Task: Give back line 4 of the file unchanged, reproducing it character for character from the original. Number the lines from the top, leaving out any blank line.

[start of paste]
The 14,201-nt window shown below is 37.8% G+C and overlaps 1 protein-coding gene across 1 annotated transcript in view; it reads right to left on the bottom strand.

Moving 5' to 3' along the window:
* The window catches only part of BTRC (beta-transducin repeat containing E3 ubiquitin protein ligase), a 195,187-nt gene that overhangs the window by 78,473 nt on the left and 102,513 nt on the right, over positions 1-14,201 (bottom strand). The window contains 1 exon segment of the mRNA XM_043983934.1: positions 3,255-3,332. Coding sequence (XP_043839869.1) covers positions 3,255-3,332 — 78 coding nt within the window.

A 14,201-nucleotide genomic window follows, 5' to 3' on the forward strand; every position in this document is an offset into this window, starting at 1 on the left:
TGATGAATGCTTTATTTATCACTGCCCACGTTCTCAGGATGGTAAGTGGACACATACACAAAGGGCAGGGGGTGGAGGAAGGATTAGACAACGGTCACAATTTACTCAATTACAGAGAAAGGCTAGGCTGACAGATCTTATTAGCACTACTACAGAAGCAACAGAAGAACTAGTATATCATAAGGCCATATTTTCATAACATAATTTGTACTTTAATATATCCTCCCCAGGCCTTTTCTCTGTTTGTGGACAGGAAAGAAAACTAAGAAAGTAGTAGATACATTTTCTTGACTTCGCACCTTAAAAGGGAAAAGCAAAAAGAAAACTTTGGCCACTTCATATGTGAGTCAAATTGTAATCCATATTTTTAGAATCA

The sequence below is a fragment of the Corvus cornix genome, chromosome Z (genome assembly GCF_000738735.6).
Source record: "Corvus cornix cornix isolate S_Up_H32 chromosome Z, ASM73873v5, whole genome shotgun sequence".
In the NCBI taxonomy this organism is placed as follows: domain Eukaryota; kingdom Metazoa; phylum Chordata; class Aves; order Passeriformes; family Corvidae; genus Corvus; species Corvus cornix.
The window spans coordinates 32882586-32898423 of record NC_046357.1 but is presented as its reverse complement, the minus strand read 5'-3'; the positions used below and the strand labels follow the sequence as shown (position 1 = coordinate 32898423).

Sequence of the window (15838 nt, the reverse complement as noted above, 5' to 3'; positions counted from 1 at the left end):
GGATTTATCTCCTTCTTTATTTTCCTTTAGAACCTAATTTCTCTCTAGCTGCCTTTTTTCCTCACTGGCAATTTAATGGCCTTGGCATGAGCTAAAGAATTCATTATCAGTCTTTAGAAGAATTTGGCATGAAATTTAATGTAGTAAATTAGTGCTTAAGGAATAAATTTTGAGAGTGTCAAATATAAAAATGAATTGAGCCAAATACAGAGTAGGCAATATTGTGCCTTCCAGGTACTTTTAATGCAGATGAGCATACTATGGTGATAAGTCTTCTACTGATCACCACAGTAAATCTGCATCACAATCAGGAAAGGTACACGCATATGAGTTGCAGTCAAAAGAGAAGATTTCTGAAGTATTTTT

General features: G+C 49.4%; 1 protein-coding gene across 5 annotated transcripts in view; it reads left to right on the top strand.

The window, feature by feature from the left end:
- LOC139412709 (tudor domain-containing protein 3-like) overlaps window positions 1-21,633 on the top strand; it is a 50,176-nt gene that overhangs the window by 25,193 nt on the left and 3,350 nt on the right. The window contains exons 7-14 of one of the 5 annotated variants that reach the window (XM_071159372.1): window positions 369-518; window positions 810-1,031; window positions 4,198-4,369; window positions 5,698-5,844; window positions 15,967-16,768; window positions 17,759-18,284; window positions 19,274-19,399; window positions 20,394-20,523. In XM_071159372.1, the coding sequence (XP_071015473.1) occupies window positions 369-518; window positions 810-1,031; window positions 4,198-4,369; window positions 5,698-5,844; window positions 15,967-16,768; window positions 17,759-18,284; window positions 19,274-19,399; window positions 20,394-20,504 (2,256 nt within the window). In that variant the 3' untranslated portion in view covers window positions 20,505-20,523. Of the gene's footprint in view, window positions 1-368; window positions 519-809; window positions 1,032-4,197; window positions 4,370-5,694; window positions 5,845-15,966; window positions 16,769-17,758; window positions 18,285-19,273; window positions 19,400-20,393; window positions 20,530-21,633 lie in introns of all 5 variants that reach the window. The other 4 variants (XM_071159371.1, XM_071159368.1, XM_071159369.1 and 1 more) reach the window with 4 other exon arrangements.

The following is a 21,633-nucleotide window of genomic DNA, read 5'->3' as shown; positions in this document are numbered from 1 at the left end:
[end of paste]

A 14,201-nucleotide genomic window follows, 5' to 3' on the forward strand; every position in this document is an offset into this window, starting at 1 on the left: